Frances (Budden) Phoenix by Alison Alder

Excerpted from the Know My Name publication (2020).

In 1979 the authors of The D’Oyley Show: An exhibition of women’s domestic fancywork catalogue wrote that ‘the work in this exhibition is not revolutionary’, but to my eyes, as a second‑year student at a regional art school, the work was both revolutionary and revelatory.(1)

It was reported in the 1978/79 edition of feminist art journal Lip that there was only ‘one sole monograph and less than a dozen slides by women artists, out of several thousand’ in my regional art school library.(2) However, things were changing. Groups like the Women’s Domestic Needlework Group, and individual artists, were developing new models of art practice and forging pathways out of the closed‑shop patriarchal art industry.

Established in 1976 by Frances Budden, Joan Grounds, Bernadette Krone, Kathy Letray, Patricia McDonald, Marie McMahon, Noela Taylor and Loretta Vieceli, the Women’s Domestic Needlework Group aimed to elevate and promote women’s domestic needlework—the collective nature of production, the expression of community and the development of a common language.(3) They researched the conditions under which textiles were produced, the functions they served and the beauty of the designs as well as, importantly, producing artwork themselves.(4)

Frances (Budden) Phoenix had a history of working within a feminist framework. In 1975 she made Queen of Spades, a clever reworking of the traditional doily form. Feminist scholar, artist and educator Elizabeth Emery wrote that the Queen of Spades is ‘at once an object of activism as much as it is an object of art; a wholly politicised tribute to the work, bodies and histories of women’.(5) The soft pink cotton doily, delicately crocheted in scallop stitch and complete with plastic zipper, is wryly humorous and subversive.

This sharing of knowledge and discourse through needlework continued inThe D’Oyley Show, a major exhibition researched and created by the Women’s Domestic Needlework Group. McMahon’s cotton doily with black, red and yellow glass beads which declared Aboriginaland. Land Rights. Not Mining, or Phoenix’s artwork demanding Get Your Abortion Laws Off Our Bodies, revived and resituated the tradition of women inscribing messages into their work. Previously overlooked works by First Nation, working class and migrant women were presented and promoted in the exhibition, catalogue and posters. The posters themselves were beautiful, informative and accessible artworks. The exhibition toured, not only to metropolitan art galleries, but to venues in Broken Hill, Orange, Bathurst, Maitland, Armidale and Lismore.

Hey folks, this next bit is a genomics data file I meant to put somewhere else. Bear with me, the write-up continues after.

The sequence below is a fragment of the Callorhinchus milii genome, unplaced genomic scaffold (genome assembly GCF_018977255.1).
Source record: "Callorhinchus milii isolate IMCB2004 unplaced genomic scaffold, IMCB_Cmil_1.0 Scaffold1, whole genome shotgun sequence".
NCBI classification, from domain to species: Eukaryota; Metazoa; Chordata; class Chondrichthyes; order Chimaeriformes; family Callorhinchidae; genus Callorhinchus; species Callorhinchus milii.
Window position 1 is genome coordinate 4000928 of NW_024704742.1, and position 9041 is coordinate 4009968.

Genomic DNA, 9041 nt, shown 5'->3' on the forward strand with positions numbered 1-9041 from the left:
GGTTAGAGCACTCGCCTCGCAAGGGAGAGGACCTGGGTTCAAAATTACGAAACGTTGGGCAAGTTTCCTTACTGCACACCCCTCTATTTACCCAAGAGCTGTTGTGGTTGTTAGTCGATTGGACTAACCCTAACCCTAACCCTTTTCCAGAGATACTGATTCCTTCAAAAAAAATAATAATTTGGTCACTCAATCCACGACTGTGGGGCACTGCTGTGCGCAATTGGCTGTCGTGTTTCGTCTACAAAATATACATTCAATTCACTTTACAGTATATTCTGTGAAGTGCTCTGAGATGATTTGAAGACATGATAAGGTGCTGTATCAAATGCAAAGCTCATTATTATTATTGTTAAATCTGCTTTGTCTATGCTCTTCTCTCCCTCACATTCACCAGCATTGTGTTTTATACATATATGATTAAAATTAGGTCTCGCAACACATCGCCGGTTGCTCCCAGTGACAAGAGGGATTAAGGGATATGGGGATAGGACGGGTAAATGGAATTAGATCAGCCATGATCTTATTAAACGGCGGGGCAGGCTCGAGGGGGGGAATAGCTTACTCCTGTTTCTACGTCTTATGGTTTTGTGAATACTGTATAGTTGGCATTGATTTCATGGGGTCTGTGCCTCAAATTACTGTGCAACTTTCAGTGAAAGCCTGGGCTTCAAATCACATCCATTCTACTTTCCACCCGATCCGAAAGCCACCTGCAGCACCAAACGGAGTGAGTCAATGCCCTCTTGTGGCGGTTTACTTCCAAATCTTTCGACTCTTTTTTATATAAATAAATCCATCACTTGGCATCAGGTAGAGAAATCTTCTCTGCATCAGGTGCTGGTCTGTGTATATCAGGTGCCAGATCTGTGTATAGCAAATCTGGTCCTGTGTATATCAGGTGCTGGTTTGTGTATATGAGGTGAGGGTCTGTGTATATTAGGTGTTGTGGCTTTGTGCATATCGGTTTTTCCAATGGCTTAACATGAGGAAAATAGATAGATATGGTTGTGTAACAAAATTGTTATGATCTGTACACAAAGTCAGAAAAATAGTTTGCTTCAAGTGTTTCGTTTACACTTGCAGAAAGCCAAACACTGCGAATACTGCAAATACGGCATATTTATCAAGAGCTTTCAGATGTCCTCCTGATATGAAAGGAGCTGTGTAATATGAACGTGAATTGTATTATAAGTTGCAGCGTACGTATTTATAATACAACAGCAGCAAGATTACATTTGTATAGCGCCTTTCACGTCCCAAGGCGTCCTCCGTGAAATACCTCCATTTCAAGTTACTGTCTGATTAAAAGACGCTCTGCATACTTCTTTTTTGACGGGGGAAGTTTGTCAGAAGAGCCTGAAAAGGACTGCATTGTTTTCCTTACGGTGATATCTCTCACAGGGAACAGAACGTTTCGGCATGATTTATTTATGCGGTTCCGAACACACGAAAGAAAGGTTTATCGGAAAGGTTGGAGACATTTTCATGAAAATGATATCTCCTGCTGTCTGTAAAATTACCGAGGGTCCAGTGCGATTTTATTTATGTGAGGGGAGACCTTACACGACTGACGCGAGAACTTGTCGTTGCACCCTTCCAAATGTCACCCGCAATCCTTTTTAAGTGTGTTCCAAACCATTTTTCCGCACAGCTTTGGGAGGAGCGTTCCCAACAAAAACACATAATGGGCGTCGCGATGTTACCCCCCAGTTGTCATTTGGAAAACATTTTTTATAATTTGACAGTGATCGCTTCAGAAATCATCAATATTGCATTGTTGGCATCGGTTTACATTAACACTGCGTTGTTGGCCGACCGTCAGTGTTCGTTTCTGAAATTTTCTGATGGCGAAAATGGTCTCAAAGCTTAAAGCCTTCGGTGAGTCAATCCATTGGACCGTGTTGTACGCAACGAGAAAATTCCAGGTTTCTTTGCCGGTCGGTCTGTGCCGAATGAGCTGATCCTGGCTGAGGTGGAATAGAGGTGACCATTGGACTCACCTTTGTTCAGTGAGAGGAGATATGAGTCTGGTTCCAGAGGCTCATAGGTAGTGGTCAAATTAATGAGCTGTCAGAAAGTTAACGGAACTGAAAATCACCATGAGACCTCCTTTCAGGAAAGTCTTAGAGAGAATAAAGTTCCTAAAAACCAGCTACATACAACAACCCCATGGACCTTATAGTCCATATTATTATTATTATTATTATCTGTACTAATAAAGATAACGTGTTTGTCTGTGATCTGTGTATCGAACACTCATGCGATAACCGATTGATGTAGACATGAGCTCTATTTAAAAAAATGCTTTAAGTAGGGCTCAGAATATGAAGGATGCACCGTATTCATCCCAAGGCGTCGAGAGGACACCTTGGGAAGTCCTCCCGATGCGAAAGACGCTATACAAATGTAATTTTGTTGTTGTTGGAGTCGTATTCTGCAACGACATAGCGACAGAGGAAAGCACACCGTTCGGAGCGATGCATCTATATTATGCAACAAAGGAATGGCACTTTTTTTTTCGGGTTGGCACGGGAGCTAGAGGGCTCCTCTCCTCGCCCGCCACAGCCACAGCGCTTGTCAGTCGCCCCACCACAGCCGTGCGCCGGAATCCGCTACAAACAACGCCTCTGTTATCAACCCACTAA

The groundbreaking work of the Women’s Domestic Needlework Group, and artists like Francis (Budden) Phoenix, encouraged and inspired many women to see that it was possible to build dynamic progressive communities of art practice outside of the mainstream. It is thanks to these trailblazers that the insurgency endures, as women continue to create art relevant to those marginalised in an increasingly neo‑liberal world.

(1) Frances Budden et al, The D’Oyley Show: An exhibition of women’s domestic fancywork, Women’s Domestic Needlework Group, Sydney, 1979, p 4.

(2) Barbara Campbell, ‘A survey on women’s art and theory courses and feminine sensibility’, in Lip 1978/79, North Carlton, 1979, p 61.

(3) Frances Budden changed her name to Frances Phoenix in 1982. See ‘From outlaws to in‑laws: 2015 Australia’s Homosexual Histories Conference’, at, accessed 7 February 2020.

(4) Budden et al, p 4.

(5) Elizabeth Emery in Michelle Arrow and Angela Woolacott (eds), Everyday revolutions: Remaking gender, sexuality and culture in 1970s Australia, ANU Press, Acton, 2019, p 120.

Citation: Cite this excerpt as: Alder, Alison. "Frances (Budden) Phoenix" in N Bullock, K Cole, D Hart & E Pitt (eds), Know My Name, National Gallery of Australia, Canberra, 2020, pp 62–63.

ALISON ALDER is Head, Printmedia and Drawing, ANU School of Art and Design, Canberra.

Frances (Budden) Phoenix appears in